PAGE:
That’s why, while knowing I may be wrong, I consider I do good in demanding evidence of the D microcephalin ( or simply just ANY human gene) in a neanderthal, I demand a clear effect and selective advantage between someone that has the D and someone that does not (just “assuming” an almost invisible slight fine tuning does not work). I truly worry when rather than strain for different sources of confirmation, some ALREADY settle into saying “this may be as good as the evidence will ever get”. If that is indeed true, this means to me that the whole idea is condemned to the hypothetical realm and may never cross the line into fact. 
Stay alert: More inconsistencies in divergence dates for genes may show up, such that we may have to postulate more and more introgressions, with other ape-men lineages: I know this was already proposed for admixture with chimpanzee ancestors…once we have all possible introgressions, we may not always find actual availability of apemen, in time and space, to provide the “archaic” genes. And then what?

I am not talking of drift over the point of whether microcephalin D is the result of ingression, but on the claim that its increased frequency in non-african populations really is the result of selection. 
But about the alleged ingression, I insist: calibrations of the dates of divergence of genes is no small issue…
For instance, I heard a lot of speculation about the supposed difference in the time of divergence of all Y chromosomes, which was more recent than that of mithochondrial genes. After reading many crazy hypotheses about how Y chormosomes spread to ALL of humanity by selection, cultural means, etc. I found one small comment in a Cavalli-Sforza paper in nature… that it was an interesting possibility that the discordance in the dates of them may come from an artifact in callibration and estimation of their divergence. So, hypotheses of technical artifacts just do not get as much attention as more fantastic explicative scenarios. I do not deny the possibility of introgression, I think it is an interesting and somewhat overlooked source of evolutionary innovation. But, I believe it is normal scientific procedure to figure as many independent sources of data that may prove consistent with such colorful hypotheses, rather than rely entirely on estimates derived from computer simulations for judging what is likely and what is not (failure to model reality always lurks). For instance, evidence that birds are dinosaurs has been available for many years, but the best thing about that story is how succesive challenges have been met by evidence confirming over and over agains its airtight consistency, in the face of decades of persitent opposition.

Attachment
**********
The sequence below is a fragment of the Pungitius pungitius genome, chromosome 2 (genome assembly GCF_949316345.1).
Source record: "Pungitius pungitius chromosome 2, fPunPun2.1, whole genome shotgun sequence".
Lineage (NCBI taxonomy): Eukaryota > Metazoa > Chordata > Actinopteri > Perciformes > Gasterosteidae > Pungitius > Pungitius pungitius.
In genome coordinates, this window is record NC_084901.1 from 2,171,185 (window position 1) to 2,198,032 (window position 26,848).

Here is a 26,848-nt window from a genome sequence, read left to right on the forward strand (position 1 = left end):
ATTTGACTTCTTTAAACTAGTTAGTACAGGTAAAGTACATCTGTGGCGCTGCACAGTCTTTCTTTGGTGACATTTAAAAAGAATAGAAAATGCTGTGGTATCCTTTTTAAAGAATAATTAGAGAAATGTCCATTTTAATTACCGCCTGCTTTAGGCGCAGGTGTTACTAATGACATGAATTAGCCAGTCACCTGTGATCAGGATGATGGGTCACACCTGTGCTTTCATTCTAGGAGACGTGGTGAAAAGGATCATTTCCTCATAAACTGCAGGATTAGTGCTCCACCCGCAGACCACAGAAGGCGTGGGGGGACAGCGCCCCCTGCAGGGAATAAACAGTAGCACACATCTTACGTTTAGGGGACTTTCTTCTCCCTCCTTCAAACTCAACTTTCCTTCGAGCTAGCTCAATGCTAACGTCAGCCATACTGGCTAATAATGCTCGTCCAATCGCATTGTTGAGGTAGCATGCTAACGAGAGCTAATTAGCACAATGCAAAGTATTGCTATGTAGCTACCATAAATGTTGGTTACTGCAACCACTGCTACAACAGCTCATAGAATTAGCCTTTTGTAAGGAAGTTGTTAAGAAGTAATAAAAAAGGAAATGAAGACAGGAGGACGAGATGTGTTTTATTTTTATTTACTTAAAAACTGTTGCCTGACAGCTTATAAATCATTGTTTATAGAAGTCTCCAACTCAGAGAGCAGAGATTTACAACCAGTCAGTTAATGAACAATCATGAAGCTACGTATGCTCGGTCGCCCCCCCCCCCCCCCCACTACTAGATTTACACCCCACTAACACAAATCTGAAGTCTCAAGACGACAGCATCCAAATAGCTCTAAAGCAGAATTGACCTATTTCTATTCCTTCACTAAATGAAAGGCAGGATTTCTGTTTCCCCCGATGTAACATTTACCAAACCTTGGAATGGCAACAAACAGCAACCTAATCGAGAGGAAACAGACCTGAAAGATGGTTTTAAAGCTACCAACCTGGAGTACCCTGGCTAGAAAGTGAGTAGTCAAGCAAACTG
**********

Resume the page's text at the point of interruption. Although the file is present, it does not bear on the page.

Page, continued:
That’s why, while knowing I may be wrong, I consider I do good in demanding evidence of the D microcephalin ( or simply just ANY human gene) in a neanderthal, I demand a clear effect and selective advantage between someone that has the D and someone that does not (just “assuming” an almost invisible slight fine tuning does not work). I truly worry when rather than strain for different sources of confirmation, some ALREADY settle into saying “this may be as good as the evidence will ever get”. If that is indeed true, this means to me that the whole idea is condemned to the hypothetical realm and may never cross the line into fact. 


Years ago, when I lived in Wales, I was told (by a scientist) that a group of people living in the hills had several traits that were common in Neanderthals. Until the 1930s this area had been remote and the people kept very much to themselves. The last survivors of ‘Plynlimon Man’ died around 1970 but there are local people who claim descent from them. I realize it is unlikely that they actually were descendents of Neanderthalers but I’ve always wondered if anything had been done with these people. Does anyone here know?

Clastito: Sorry for late answer, life imposed.

“But about the alleged ingression, I insist: calibrations of the dates of divergence of genes is no small issue…”

Again, the paper deals with this.

“I believe it is normal scientific procedure to figure as many independent sources of data that may prove consistent with such colorful hypotheses”

Again, Hawks deals with this.

Go read them.

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This page contains a single entry by Andrea Bottaro published on November 8, 2006 12:32 PM.